Thailand is an incredibly rich and diverse country for birdwatching and boasts one of the largest bird lists on the Asian continent, an incredible 970 odd species. The country is also widely regarded as one of Asia’s premier birding destinations and for good reason.
Infrastructure on the whole is adequately set up and the country is well geared to general tourism. Most of the country’s top birding sites can be accessed either via decent standard hotels or guest houses, which adds to the overall attraction for birders. This noteworthy feature is augmented by the fact that Thailand boasts one of the most interesting and well-loved of the world’s cuisines and delicious tasty meals are very easy to come by. In a nutshell whether you have spades of time to explore the region or only a few days there is a veritable feast of birding sites and quality birds dotted all over the country. A well planned three to four week birding tour can quite easily rack up around 550 different species including numerous representatives from spectacular families such as pheasants, broadbills, kingfishers, hornbills, bee-eaters, barbets, woodpeckers, pittas, frogmouths, owls, laughingthrushes and flowerpeckers. Wader-watching during the non-breeding season is also highly regarded and while Spoon-billed Sandpiper headlines the list many other threatened species are also more easily found in Thailand than anywhere else on the planet.
The vast majority of Thailand’s birds are in some way associated with the regions extensive forest habitats with the northern mountains holding many special montane forest species. The southern part of the country is generally dominated by lowland rainforest although much of this habitat has unfortunately been transformed into widespread oil palm plantations. There are however a number of excellent reserves here that offer protection to a variety of key birds and habitat. The eastern part of the country is dominated by tall, dry, deciduous woodlands which in turn hold their own list of special birds while the west is also rather mountainous on the Myanmar border. Wetlands form the last of Thailand’s key habitats and although much of this habitat has been turned into rice fields many wetland associated species are fairly easy to connect with.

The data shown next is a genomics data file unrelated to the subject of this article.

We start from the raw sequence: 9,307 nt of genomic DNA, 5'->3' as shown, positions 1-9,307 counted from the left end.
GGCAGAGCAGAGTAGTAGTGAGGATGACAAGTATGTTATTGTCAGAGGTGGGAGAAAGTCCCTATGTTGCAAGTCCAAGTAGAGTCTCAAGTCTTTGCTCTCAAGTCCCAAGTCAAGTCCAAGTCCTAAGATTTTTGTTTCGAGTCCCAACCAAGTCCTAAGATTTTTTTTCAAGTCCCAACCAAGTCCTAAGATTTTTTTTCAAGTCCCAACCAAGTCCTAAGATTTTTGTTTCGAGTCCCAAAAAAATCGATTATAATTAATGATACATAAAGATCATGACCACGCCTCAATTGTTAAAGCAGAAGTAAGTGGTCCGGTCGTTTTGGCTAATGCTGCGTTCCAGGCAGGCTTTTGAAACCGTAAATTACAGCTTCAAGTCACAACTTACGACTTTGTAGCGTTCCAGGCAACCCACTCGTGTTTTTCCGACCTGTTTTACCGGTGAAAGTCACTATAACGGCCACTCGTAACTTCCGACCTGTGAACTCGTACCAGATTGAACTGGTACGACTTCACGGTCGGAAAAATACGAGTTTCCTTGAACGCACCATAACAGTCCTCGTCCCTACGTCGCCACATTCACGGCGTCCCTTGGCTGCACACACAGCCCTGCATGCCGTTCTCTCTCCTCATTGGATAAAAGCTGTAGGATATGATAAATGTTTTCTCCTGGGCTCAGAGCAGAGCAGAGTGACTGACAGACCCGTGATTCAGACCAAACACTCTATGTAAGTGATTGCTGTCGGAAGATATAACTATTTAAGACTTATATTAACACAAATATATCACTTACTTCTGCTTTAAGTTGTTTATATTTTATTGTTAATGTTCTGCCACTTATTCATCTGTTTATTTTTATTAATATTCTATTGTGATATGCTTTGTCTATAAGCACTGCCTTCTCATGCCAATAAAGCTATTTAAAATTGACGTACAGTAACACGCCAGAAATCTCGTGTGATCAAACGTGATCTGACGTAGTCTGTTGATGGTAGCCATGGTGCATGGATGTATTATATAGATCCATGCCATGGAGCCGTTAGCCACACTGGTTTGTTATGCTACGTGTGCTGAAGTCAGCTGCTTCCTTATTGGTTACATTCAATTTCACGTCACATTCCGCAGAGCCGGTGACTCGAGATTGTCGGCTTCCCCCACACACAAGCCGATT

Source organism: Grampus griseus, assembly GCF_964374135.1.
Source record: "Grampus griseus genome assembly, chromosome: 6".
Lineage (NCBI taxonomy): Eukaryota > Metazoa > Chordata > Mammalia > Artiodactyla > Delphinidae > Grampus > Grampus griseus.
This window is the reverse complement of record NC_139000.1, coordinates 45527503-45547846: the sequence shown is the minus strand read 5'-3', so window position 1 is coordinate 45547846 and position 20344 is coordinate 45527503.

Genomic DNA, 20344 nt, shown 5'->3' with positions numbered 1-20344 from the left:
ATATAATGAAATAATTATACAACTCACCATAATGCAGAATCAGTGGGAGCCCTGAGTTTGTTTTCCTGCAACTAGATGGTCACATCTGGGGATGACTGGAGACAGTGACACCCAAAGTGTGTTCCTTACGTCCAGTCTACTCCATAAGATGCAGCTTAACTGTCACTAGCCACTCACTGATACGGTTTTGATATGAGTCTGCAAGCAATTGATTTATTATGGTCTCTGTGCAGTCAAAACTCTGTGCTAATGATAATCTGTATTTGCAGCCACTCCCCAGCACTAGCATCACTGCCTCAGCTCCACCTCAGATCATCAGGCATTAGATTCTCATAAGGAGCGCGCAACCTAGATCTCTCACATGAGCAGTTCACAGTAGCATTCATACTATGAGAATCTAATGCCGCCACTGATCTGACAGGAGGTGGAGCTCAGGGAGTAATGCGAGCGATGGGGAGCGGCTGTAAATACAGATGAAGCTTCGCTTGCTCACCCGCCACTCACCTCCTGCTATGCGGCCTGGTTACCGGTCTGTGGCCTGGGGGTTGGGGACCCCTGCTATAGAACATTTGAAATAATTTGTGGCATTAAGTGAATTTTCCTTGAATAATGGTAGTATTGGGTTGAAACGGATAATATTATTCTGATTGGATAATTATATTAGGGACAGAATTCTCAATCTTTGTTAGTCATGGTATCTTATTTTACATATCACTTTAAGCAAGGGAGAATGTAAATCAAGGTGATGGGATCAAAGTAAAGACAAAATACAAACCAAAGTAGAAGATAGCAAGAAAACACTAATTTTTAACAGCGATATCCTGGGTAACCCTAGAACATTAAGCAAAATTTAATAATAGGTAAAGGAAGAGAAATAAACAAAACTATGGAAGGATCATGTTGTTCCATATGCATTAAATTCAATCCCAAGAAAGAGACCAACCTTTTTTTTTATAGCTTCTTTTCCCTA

Reserve names such as Khao Yai, Kaeng Krachan and Doi Inthanon are famous across birding circles and rightfully so. If you haven’t ventured out to Thailand yet then I certainly hope it is on your list as it is definitely a country not to be missed. Contributor: Keith Valentine/Rockjumper.
Thailand boasts a long mammal list however like most countries many of these are very difficult to track down. Below are some of the more obvious species that occur in some of the national parks that visitors have a reasonable chance of seeing.
Thailand has superb beaches, numerous temples, pagodas and palaces, waterfalls, walking trails, mountain scenery, various local markets, tropical islands, and ocal tribes.
Thailand offers a wonderful variety of first class birding sites. Many of these are easy to access and most are found in various national parks and wildlife sanctuaries across the country. As Thailand is a large country these have been split up regionally.
Rockjumper Birding Tours offer several Thailand tours, from an 18 day Northern & Central Thailand tour to a 13 day Thailand Highlights tour. Consider adding an extension to Southern Thailand.
The most rewarding time to visit Thailand from a birding point of view is from November to March. This is when many species from further north move into the country. Temperatures are also milder on average with the north becoming quite cool and generally very pleasant. The south is generally warm to hot and humid all year round.